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FOR over four years, I have been campaigning against universal credit outside Ashton-under-Lyne jobcentre with a few others.
We offer people going in and out of the jobcentre any help and advice that we can and provide food parcels and solidarity.
We are seeing an unprecedented number of people living in extreme poverty. Many of the people that I speak to every week are desperate not only for food and heating but also compassion.
We are living in a world where the demonisation of the poorest and most vulnerable is becoming the norm, but we must do whatever we can to challenge this.
To highlight this, I’d like to describe a recent day for us outside the Ashton-under-Lyne jobcentre.
I arrived at the jobcentre and was almost immediately met by a lovely lady by the name of Vicky. She had travelled all the way from Salford with some extra food parcels containing goodies such as fruit, UHT milk and margarine. When you have nothing, these essentials become luxuries and you treasure them.
I was then joined by Gordon, who brought some food parcels and later on by Roy who wasn’t feeling very well, but he still came along to help people.
The first to ask for our help was a woman and man I had met before. She, her partner and children had been illegally evicted the week before Christmas. They lost everything, including all the Christmas presents for their children. We gave her some milk and a food parcel.
Even though the work we do is welcomed, it shouldn’t distract from the fact that we shouldn’t have to do it in the first place. If there were enough social houses, then people would not find themselves in need of our help.
I spoke to a young man who was very shy at first, but after a while he opened up and told us his situation. He went to check his bank account for his benefits payment over Christmas but found it empty.
He managed to contact the Department for Work and Pensions (DWP) but was told that he had been sanctioned because of an appointment he missed the previous year.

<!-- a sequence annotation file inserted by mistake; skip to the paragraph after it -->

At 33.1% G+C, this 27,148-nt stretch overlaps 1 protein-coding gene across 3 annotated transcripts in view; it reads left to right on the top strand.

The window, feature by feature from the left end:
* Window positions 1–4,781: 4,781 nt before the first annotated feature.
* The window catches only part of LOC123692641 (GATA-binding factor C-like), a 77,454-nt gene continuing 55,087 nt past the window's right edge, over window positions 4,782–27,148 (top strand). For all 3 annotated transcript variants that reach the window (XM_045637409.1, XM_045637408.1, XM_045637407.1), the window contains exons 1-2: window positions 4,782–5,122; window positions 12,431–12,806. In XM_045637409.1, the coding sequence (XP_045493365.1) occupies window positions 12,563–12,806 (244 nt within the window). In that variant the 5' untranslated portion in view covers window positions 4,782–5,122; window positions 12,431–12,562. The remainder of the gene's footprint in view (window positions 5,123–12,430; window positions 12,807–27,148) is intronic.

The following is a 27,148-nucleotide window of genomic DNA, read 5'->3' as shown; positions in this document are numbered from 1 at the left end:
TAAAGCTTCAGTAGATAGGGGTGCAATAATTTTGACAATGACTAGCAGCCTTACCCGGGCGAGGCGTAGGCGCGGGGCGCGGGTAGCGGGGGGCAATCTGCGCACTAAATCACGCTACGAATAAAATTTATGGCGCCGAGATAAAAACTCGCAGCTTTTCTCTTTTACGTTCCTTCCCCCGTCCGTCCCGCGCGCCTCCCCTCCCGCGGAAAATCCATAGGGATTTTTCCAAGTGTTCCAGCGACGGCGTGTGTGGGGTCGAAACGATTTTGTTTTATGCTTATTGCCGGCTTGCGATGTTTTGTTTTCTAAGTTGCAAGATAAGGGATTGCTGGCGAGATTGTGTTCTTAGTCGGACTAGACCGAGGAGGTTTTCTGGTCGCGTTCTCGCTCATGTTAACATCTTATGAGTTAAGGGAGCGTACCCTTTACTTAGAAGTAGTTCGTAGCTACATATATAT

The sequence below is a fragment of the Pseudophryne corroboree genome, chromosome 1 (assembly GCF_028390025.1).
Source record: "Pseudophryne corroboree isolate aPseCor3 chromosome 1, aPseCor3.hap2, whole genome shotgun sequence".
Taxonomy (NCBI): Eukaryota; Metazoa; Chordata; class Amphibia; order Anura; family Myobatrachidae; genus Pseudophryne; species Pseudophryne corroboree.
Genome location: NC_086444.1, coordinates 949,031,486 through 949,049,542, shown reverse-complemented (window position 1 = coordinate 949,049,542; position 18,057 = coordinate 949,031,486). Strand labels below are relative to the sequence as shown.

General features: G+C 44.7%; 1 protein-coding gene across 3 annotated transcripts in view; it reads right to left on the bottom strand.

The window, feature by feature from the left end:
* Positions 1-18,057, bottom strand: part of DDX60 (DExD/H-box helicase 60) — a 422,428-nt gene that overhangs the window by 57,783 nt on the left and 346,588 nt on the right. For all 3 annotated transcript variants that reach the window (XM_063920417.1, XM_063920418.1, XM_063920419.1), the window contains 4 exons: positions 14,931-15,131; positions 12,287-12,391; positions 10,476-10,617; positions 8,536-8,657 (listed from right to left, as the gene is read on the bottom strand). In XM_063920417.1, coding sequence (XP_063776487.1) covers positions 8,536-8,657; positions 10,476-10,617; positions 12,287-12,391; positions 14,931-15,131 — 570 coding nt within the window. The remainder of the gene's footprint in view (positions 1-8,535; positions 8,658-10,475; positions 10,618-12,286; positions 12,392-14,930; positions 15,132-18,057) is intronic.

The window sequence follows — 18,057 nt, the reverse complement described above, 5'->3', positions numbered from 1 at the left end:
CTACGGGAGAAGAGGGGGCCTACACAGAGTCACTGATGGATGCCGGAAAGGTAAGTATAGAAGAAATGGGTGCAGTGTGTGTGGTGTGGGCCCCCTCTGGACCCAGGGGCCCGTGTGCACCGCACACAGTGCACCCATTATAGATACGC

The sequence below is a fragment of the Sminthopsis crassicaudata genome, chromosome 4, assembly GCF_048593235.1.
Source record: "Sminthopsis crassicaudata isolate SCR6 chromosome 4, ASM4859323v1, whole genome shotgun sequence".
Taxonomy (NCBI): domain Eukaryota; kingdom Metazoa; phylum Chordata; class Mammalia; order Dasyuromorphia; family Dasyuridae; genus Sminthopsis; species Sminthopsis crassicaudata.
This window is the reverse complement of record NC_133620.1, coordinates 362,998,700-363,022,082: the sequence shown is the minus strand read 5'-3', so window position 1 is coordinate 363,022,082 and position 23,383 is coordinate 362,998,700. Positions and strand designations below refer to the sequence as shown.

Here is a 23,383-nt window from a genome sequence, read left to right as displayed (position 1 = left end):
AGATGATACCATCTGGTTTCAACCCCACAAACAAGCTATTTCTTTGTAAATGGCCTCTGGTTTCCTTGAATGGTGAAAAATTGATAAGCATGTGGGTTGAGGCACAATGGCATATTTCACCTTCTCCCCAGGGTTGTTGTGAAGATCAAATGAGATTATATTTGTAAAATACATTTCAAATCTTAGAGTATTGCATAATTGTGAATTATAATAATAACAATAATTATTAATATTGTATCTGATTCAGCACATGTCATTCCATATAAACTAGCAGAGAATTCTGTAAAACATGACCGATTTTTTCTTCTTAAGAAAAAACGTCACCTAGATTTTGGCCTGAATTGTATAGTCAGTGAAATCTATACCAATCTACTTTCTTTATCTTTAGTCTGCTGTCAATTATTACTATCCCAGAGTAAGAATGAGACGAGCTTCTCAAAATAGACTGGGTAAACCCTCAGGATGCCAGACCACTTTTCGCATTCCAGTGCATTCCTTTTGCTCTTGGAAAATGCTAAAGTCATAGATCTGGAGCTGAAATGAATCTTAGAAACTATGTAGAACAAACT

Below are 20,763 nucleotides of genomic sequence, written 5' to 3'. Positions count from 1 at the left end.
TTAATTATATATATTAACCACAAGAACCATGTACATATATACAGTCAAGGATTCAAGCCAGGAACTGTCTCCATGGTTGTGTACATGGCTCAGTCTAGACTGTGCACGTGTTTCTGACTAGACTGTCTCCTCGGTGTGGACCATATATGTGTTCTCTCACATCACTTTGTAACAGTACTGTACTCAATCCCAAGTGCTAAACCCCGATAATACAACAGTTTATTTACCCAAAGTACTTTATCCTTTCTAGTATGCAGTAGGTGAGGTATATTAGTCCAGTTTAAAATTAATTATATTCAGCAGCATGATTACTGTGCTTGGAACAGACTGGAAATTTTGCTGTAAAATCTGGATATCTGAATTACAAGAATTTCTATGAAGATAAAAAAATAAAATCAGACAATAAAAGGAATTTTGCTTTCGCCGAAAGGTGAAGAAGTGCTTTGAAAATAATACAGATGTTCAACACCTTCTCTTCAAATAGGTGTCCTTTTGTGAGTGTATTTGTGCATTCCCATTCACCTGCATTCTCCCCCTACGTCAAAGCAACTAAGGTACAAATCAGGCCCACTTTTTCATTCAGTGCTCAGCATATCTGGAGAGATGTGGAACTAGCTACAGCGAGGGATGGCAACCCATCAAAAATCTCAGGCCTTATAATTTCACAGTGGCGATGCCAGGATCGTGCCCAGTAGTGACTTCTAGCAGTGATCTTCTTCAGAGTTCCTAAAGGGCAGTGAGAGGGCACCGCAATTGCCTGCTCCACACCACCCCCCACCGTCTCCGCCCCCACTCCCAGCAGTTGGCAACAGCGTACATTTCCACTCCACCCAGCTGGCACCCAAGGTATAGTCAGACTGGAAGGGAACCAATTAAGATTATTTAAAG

He missed an appointment over 12 months ago and was now being punished for it. He had no food over Christmas and was forced to rely on the kindness of others. When I offered him some food, the first thing that he said to me was: “I haven’t got any money. I can’t pay for this.”
I told him that money wasn’t needed and tears ran down his face. I urged him to appeal against his sanction. It is abhorrent that the government continues to target individuals like this.
Later, we also spoke to an older lady who had failed her Employment and Support Allowance (ESA) medical and had been forced to sign on.
She’s 63 years old and has numerous medical conditions. She simply should not be in this situation. She must be entitled to her pension.
We advised her to appeal against the medical and she replied saying she didn’t even know that was possible. It seem her adviser has told her nothing.
I stopped and spoke with another man and woman entering the jobcentre later that day. The man was only wearing one shoe and his ankle was twisted slightly. He was also using a makeshift walking stick.
I asked them if they were ok and they told me that it was their first time signing on and they had been warned that they must attend.
Getting medical attention should have been their top priority not attending a jobcentre appointment. However, the man and woman were afraid that, if they cancelled the appointment and went to accident and emergency instead, then their claim would be dismissed. I informed them of their rights and handed them a leaflet.
The benefits system has been designed to punish people like them. To put it simply, the whole thing is inhumane. The amount of control the government has over the poorest and most vulnerable in society is obscene.
Their first thought is that they must comply with a system that hates them, that actively discriminates them and abuses them, much like an abusive relationship, but a person cannot walk away from the system.
The only way of escape is to find a well-paid, full-time job, but there aren’t many of them around any more, especially for people without many qualifications.
At the end of the day, I spoke to a lady who leaving the jobcentre. She asked me if it was usual for the advisers to ask lots of probing questions about her children.
“No, that isn’t usual,” I told her. “They should not be prying into your personal life.”
“It’s not fair,” she said. “I know that I’m doing everything right; I’m not stupid. Just because I’m young and have children doesn’t mean that I’m stupid. I’m just glad that I could prove her wrong and I challenged her. Others might not have done.”
I advised her to make an official complaint and how to do so. I’ve had to do this once before and it works. So, if you are reading this and undergoing the same problem, then please make an official complaint. If you have a decent MP, then do it through them.
Even though there were only a few of us there that day, we helped lots of people and I hope we gave them some hope, support and solidarity.
We also provided food and some warm packs that had been donated. We handed out approximately 12 food parcels in two hours. That’s a lot, but they were needed and are needed every week.
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